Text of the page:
Tisha B’Av

Tisha B’Av, the ninth day of Av, is a fast day commemorating a number of disasters in Jewish history which occurred on that day. This includes both the destruction of Solomon’s Temple by the Babylonian Emperor Nebuchadnezzar II and the destruction of the Second Temple by the Roman Empire. Other calamities include the Children of Israel being barred from entering the Holy Land, thus beginning their forty years of wandering in the wilderness (they panicked when most of Moses’s spies brought back disparaging reports of the land of Canaan; only Joshua and Caleb reported favourably); the crushing of Bar Kokhba’s revolt in A.D. 135 by the Roman Empire, and the subsequent destruction of the city of Betar and the slaughter of over 500,000 Jewish civilians; and, to rub salt into the wounds, the plowing of the site of the Temple in Jerusalem by Roman commander Turnus Rufus following the quelling of the Bar Kokhba revolt. It is customary to fast on Tisha B’Av and to read the Book of Lamentations.

The Lamentations of the Prophet Jeremiah

Chapter 1

Rembrandt Harmensz. van Rijn -Jeremia treurend over de verwoesting van Jeruzalem

Jeremiah Lamenting the Destruction of Jerusalem, by Rembrandt Harmenszoon van Rijn (1606–1669). From Wikipedia.

1 How deserted lies the city,
    once so full of people!
How like a widow is she,
    who once was great among the nations!
She who was queen among the provinces
    has now become a slave.

2 Bitterly she weeps at night,
    tears are on her cheeks.
Among all her lovers
    there is no one to comfort her.
All her friends have betrayed her;
    they have become her enemies.

3 After affliction and harsh labor,
    Judah has gone into exile.
She dwells among the nations;
    she finds no resting place.
All who pursue her have overtaken her
    in the midst of her distress.

4 The roads to Zion mourn,
    for no one comes to her appointed festivals.
All her gateways are desolate,
    her priests groan,
her young women grieve,
    and she is in bitter anguish.

5 Her foes have become her masters;
    her enemies are at ease.
The Lord has brought her grief
    because of her many sins.
Her children have gone into exile,
    captive before the foe.

6 All the splendor has departed
    from Daughter Zion.
Her princes are like deer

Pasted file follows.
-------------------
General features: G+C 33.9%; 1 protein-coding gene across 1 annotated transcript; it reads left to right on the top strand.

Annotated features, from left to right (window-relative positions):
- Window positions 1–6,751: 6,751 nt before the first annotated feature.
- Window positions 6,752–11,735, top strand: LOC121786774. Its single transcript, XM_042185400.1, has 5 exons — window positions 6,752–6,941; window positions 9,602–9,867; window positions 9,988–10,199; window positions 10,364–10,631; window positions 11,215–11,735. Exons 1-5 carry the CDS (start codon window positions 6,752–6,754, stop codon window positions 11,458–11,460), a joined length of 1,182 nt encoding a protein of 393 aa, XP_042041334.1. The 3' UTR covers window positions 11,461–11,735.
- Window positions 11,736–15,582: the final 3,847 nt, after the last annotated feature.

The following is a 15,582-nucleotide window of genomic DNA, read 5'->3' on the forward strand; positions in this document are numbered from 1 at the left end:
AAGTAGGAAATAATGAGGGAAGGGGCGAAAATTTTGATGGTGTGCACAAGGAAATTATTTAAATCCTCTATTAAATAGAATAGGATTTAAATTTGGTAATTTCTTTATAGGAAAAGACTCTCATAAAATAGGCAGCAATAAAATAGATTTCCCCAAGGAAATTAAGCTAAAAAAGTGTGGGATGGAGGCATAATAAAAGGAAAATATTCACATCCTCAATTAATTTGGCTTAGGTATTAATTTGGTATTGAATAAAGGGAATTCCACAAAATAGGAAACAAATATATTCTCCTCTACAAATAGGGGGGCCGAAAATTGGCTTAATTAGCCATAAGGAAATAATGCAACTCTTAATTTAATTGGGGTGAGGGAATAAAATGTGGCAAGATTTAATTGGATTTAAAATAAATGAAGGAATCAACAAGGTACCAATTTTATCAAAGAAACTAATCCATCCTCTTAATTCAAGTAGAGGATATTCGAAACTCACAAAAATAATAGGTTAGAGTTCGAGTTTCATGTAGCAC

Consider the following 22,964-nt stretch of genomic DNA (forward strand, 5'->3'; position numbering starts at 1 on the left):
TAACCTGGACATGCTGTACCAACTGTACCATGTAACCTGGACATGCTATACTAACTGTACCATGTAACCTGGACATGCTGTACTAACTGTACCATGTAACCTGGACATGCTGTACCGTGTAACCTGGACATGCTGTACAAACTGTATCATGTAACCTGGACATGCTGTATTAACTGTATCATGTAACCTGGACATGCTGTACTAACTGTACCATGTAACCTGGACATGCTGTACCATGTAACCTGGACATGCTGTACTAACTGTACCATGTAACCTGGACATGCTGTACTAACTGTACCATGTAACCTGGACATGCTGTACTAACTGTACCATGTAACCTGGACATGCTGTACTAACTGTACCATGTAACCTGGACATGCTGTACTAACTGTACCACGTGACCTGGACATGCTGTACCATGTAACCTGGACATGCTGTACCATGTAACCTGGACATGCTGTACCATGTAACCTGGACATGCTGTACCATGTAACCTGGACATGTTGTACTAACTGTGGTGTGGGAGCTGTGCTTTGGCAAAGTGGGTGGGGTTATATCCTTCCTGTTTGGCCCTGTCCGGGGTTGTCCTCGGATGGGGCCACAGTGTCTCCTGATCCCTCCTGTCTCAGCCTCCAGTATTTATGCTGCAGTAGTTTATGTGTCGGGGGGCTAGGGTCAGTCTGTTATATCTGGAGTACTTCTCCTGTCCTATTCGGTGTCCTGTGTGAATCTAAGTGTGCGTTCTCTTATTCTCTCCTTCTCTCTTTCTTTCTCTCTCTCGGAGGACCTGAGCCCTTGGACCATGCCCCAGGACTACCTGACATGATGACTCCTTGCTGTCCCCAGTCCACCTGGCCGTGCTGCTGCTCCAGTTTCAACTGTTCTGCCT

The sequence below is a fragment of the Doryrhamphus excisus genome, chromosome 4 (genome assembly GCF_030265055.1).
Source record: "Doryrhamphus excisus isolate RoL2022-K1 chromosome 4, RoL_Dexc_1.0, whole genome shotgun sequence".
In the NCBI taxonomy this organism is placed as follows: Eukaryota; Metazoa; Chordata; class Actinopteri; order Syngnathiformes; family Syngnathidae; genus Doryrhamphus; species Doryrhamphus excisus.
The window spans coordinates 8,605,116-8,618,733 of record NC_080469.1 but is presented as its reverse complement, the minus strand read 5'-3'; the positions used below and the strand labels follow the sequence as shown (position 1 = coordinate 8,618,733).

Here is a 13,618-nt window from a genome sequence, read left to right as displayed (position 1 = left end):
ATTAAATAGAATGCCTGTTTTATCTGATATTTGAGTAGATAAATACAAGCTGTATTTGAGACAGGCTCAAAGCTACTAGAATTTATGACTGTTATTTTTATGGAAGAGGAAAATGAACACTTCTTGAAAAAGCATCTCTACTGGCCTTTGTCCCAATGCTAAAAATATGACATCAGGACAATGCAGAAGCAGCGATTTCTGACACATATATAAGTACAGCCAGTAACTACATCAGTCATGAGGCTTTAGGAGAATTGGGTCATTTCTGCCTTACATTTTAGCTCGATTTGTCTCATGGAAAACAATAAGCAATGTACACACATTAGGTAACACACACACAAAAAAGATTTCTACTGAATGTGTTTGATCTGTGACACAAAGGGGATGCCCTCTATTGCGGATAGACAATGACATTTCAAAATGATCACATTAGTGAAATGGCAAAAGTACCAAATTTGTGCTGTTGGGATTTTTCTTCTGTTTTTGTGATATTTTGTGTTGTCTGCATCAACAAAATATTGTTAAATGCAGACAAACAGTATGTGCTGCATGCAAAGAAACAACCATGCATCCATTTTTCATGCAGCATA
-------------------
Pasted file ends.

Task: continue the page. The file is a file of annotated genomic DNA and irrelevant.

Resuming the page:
that find no pasture;
in weakness they have fled
    before the pursuer.

7 In the days of her affliction and wandering
    Jerusalem remembers all the treasures
    that were hers in days of old.
When her people fell into enemy hands,
    there was no one to help her.
Her enemies looked at her
    and laughed at her destruction.

8 Jerusalem has sinned greatly
    and so has become unclean.
All who honored her despise her,
    for they have all seen her naked;
she herself groans
    and turns away.

9 Her filthiness clung to her skirts;
    she did not consider her future.
Her fall was astounding;
    there was none to comfort her.
“Look, Lord, on my affliction,
    for the enemy has triumphed.”

10 The enemy laid hands
    on all her treasures;
she saw pagan nations
    enter her sanctuary—
those you had forbidden
    to enter your assembly.

11 All her people groan
    as they search for bread;
they barter their treasures for food
    to keep themselves alive.
“Look, Lord, and consider,
    for I am despised.”

12 “Is it nothing to you, all you who pass by?
    Look around and see.
Is any suffering like my suffering
    that was inflicted on me,
that the Lord brought on me
    in the day of his fierce anger?

13 “From on high he sent fire,
    sent it down into my bones.
He spread a net for my feet
    and turned me back.
He made me desolate,
    faint all the day long.

14 “My sins have been bound into a yoke;
    by his hands they were woven together.
They have been hung on my neck,
    and the Lord has sapped my strength.
He has given me into the hands
    of those I cannot withstand.

15 “The Lord has rejected
    all the warriors in my midst;
he has summoned an army against me
    to crush my young men.